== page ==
Category Archives: Events listing

On 28 April, Swedish unions push for an ILO convention to tackle gender-based violence at work

LO Sweden opinion piece published on 28 April in Dagens Arena.

Today, 28 April, is the world day for safety and health at work celebrated of trade union organisations around the world. The purpose of the day is to underline the importance of preventive work in all areas.

This year, there is a unique chance for the Swedish government and Swedish employers to give workers a worldwide protection against gender-based violence and harassment in the workplace. What is required is that you agree with the proposed new ILO Convention to be treated at the ILO Labour Conference in June. It is important that States and employers agree that enough is enough. Therefore, we want the Government pushing for an ILO Convention against violence and harassment in the workplace. We must make sure to create safer workplaces for women. Only by standing together we can put an end to gender-based violence and harassment in workplaces around the world.

Berit Müllerström, andre vice ordförande LO
Joa Bergold, utredare LO:s enhet för välfärd, utbildning och arbetsmarknad
Oscar Ernerot, Ombudsman LO:s enhet för internationella frågor

Contact
Oscar Ernerot
LO Sweden
Ombudsman/International Secretary
Internationella Enheten/International Department
www.lo.se

 

Ghana: Industrial and Commercial Workers Union (ICU) commemorates 28 April

Health and safety of the workforce in institutions are critical just as the productivity and sustainability of these institutions. Due to this, the Ghanaian Industrial and Commercial Workers Union (ICU) is calling on institutions as a matter of urgency to put in measures to ensure the safety of workers in the discharge of their duties. more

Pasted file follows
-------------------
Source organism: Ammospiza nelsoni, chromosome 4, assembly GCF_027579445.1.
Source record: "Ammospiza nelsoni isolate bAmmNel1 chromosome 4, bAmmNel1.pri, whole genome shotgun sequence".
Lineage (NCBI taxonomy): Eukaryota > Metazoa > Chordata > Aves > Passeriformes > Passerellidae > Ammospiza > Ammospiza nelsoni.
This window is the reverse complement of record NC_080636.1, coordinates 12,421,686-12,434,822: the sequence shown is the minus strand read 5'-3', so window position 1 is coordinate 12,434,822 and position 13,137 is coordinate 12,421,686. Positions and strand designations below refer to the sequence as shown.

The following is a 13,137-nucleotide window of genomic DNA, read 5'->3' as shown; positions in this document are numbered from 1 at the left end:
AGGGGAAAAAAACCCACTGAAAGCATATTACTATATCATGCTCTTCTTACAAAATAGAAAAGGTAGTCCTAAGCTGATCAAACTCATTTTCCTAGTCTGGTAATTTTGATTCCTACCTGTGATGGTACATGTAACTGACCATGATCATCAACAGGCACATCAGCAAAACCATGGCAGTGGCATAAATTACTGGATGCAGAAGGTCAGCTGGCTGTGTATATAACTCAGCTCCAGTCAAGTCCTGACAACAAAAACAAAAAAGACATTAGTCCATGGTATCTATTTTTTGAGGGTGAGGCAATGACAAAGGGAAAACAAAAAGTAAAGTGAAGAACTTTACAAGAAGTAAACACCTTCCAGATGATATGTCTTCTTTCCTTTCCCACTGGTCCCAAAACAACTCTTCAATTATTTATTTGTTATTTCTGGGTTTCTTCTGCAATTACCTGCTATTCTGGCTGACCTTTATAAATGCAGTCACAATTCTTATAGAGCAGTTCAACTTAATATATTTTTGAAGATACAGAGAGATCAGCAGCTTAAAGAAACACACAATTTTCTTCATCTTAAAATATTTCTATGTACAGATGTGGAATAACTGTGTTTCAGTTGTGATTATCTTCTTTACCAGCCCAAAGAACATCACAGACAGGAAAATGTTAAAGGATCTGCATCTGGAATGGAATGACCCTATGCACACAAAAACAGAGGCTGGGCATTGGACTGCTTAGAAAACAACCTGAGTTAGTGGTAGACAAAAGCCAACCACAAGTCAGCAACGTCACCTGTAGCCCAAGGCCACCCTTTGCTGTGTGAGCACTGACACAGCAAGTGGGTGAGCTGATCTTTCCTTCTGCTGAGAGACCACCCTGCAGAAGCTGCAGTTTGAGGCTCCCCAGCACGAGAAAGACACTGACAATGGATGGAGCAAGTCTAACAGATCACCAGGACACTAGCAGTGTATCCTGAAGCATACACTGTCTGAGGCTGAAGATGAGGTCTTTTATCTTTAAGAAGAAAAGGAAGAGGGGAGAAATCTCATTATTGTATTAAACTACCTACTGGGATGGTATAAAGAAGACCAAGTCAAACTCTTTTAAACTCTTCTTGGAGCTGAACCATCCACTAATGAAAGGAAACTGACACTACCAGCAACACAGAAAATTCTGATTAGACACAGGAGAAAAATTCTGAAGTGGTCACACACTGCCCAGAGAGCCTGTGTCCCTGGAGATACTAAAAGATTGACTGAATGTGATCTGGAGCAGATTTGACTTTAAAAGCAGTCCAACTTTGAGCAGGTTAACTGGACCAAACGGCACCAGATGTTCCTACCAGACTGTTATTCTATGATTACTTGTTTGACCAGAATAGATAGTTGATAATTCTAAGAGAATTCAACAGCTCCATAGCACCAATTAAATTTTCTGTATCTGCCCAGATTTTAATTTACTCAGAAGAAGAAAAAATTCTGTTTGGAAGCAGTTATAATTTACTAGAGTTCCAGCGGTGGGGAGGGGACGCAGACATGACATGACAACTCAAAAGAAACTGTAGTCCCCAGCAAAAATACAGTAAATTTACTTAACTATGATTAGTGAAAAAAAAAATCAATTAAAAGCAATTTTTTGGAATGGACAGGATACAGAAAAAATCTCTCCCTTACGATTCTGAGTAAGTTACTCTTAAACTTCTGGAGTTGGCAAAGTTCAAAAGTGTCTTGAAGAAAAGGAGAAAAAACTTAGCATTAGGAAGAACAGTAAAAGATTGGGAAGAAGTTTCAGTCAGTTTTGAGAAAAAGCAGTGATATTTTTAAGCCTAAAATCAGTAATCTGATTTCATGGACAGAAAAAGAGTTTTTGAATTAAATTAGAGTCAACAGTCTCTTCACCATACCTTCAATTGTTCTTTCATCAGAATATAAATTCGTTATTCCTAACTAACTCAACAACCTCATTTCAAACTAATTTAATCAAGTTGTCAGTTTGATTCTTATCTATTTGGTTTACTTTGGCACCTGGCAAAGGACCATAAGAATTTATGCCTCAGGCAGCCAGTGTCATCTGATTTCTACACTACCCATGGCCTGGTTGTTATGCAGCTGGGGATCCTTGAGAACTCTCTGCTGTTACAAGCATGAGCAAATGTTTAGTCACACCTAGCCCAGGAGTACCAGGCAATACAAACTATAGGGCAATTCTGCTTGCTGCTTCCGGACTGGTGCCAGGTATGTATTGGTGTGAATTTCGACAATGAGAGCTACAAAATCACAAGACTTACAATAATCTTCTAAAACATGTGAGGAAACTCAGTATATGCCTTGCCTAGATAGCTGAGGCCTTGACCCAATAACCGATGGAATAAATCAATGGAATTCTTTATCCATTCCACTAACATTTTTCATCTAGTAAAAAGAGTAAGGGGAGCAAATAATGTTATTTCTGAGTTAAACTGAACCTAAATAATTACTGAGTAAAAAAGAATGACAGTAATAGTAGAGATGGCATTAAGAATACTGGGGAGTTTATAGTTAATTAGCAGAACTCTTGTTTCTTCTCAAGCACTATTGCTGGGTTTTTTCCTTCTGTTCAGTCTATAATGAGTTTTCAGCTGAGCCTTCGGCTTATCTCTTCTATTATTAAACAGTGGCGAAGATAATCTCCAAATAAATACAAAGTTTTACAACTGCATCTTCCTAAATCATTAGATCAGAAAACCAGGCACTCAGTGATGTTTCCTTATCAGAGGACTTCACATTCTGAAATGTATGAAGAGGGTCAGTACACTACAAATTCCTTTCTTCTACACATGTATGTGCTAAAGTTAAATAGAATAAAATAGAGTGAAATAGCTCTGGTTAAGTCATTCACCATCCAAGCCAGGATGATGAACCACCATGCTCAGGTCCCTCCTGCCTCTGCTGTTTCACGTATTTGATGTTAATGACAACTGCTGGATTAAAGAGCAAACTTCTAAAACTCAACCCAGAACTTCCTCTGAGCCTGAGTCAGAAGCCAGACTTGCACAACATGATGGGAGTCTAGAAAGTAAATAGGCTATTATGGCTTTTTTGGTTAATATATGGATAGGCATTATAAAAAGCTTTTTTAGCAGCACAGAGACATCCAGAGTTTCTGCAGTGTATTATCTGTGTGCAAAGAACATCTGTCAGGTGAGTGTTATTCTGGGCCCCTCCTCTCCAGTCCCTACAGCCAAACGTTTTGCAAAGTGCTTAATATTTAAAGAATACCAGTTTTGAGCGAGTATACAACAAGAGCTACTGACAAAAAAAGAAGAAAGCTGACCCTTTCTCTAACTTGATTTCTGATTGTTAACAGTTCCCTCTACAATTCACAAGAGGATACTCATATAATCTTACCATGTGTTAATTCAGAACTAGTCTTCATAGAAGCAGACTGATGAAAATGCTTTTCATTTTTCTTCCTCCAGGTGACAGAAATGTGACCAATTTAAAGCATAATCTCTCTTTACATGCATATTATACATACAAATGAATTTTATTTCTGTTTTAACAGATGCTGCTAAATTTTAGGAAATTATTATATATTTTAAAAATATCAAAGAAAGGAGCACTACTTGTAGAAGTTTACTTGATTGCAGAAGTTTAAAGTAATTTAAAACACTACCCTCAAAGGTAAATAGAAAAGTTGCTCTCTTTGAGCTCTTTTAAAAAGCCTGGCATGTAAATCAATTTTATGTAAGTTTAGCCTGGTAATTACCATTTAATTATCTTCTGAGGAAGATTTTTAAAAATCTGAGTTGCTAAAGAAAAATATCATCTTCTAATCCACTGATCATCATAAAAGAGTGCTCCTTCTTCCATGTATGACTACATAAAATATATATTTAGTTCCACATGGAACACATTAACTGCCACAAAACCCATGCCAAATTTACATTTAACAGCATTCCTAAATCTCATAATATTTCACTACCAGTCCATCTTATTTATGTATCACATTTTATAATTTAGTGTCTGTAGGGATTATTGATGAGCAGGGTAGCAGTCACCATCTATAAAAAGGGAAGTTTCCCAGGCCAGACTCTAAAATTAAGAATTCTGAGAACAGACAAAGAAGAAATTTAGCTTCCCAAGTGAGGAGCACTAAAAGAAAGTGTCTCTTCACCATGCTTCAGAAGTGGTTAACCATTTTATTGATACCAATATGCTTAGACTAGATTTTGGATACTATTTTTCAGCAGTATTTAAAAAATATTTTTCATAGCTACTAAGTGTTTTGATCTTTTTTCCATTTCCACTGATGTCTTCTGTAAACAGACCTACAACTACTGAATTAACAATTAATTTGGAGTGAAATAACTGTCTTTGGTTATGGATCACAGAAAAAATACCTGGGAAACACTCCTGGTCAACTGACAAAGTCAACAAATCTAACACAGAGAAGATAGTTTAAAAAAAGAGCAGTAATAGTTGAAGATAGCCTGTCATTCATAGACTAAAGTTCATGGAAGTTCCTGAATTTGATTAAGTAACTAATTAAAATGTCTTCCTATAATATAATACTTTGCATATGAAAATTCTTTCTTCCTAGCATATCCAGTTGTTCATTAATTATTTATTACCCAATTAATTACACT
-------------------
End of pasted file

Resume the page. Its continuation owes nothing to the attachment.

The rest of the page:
Canada: Empty black streetcar in Toronto marks National Day of Mourning for workers

Workers gathered across the country on Saturday to mark the National Day of Mourning for workers who were killed, injured or suffered illness on the job.

In Toronto, an empty black streetcar was driven through the city streets on Friday night to draw attention to the many workers who never make the commute home. More from CTV News

Death on the Job USA: 400,000 deaths since 1970, only 93 criminal safety prosecutions

Death on the Job USA: 400,000 deaths since 1970, only 93 criminal safety prosecutions. AFL-CIO 

Indonesia: FKUI joins global campaign for safe work at Lafarge-Holcim

BWI affiliate FKUI conducted actions for 28 April demanding LaFargeHolcim, Aceh-Indonesia, keeps its  promises on occupational safety and health, social security and ending discrimination between workers in subcontractor-outsourcing with directly employed workers.

FKUI report • KBA.ONE report  • Aceh news

Switzerland: 28 April – Workplace conditions cause deaths, not workers

In Geneva on 26-27 April 2018, the IndustriALL Global Union Executive Committee adopted a resolution reaffirming the importance of 28 April, known as the International Commemoration Day for Dead and Injured Workers, Workers’ Memorial Day, or simply the Day of Mourning.

28 April is a day of sadness and anger, of public mourning to commemorate all workers who have died as the result of work: whether as the result of a sudden violent accident, a slow wasting disease, or an act of suicide brought on by workplace stress.

Workplace conditions cause deaths, not workers. IndustriALL campaigns for health and safety in mining, in the textile industries, for an end to sandblasting and a ban on asbestos – but more generally for health and safety within all industries and companies treating workers as disposable commodities.